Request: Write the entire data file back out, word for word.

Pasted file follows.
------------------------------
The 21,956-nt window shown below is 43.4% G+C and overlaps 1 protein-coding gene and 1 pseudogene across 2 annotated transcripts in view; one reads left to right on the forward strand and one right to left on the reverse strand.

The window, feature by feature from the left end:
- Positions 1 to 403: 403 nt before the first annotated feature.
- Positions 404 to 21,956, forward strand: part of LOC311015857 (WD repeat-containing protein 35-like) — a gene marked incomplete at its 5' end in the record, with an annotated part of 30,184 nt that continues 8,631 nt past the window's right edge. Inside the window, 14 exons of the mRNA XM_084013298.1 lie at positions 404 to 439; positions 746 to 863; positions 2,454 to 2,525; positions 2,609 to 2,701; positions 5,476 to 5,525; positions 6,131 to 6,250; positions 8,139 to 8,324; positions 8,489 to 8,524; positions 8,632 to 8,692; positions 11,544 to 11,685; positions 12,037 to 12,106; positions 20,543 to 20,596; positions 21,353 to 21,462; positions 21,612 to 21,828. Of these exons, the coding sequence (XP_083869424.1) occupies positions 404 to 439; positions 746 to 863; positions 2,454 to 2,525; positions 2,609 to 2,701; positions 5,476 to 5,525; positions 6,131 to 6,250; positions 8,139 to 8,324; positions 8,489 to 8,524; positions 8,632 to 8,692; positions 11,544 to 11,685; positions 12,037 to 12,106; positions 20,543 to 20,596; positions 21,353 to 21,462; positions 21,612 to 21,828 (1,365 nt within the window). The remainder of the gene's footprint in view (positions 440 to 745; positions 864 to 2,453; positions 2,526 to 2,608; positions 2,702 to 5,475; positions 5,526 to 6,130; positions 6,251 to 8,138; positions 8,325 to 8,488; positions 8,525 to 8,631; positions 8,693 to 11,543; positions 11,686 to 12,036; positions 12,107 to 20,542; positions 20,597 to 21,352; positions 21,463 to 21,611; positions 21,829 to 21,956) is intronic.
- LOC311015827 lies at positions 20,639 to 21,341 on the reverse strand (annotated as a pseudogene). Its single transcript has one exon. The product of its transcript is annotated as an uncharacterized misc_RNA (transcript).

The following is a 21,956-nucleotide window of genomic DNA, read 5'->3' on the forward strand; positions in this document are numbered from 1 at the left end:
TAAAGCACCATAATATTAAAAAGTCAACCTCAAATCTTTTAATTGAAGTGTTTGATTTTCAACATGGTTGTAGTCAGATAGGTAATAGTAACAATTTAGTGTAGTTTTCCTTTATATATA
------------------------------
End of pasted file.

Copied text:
The 21,956-nt window shown below is 43.4% G+C and overlaps 1 protein-coding gene and 1 pseudogene across 2 annotated transcripts in view; one reads left to right on the forward strand and one right to left on the reverse strand.

The window, feature by feature from the left end:
- Positions 1 to 403: 403 nt before the first annotated feature.
- Positions 404 to 21,956, forward strand: part of LOC311015857 (WD repeat-containing protein 35-like) — a gene marked incomplete at its 5' end in the record, with an annotated part of 30,184 nt that continues 8,631 nt past the window's right edge. Inside the window, 14 exons of the mRNA XM_084013298.1 lie at positions 404 to 439; positions 746 to 863; positions 2,454 to 2,525; positions 2,609 to 2,701; positions 5,476 to 5,525; positions 6,131 to 6,250; positions 8,139 to 8,324; positions 8,489 to 8,524; positions 8,632 to 8,692; positions 11,544 to 11,685; positions 12,037 to 12,106; positions 20,543 to 20,596; positions 21,353 to 21,462; positions 21,612 to 21,828. Of these exons, the coding sequence (XP_083869424.1) occupies positions 404 to 439; positions 746 to 863; positions 2,454 to 2,525; positions 2,609 to 2,701; positions 5,476 to 5,525; positions 6,131 to 6,250; positions 8,139 to 8,324; positions 8,489 to 8,524; positions 8,632 to 8,692; positions 11,544 to 11,685; positions 12,037 to 12,106; positions 20,543 to 20,596; positions 21,353 to 21,462; positions 21,612 to 21,828 (1,365 nt within the window). The remainder of the gene's footprint in view (positions 440 to 745; positions 864 to 2,453; positions 2,526 to 2,608; positions 2,702 to 5,475; positions 5,526 to 6,130; positions 6,251 to 8,138; positions 8,325 to 8,488; positions 8,525 to 8,631; positions 8,693 to 11,543; positions 11,686 to 12,036; positions 12,107 to 20,542; positions 20,597 to 21,352; positions 21,463 to 21,611; positions 21,829 to 21,956) is intronic.
- LOC311015827 lies at positions 20,639 to 21,341 on the reverse strand (annotated as a pseudogene). Its single transcript has one exon. The product of its transcript is annotated as an uncharacterized misc_RNA (transcript).

The following is a 21,956-nucleotide window of genomic DNA, read 5'->3' on the forward strand; positions in this document are numbered from 1 at the left end:
TAAAGCACCATAATATTAAAAAGTCAACCTCAAATCTTTTAATTGAAGTGTTTGATTTTCAACATGGTTGTAGTCAGATAGGTAATAGTAACAATTTAGTGTAGTTTTCCTTTATATATA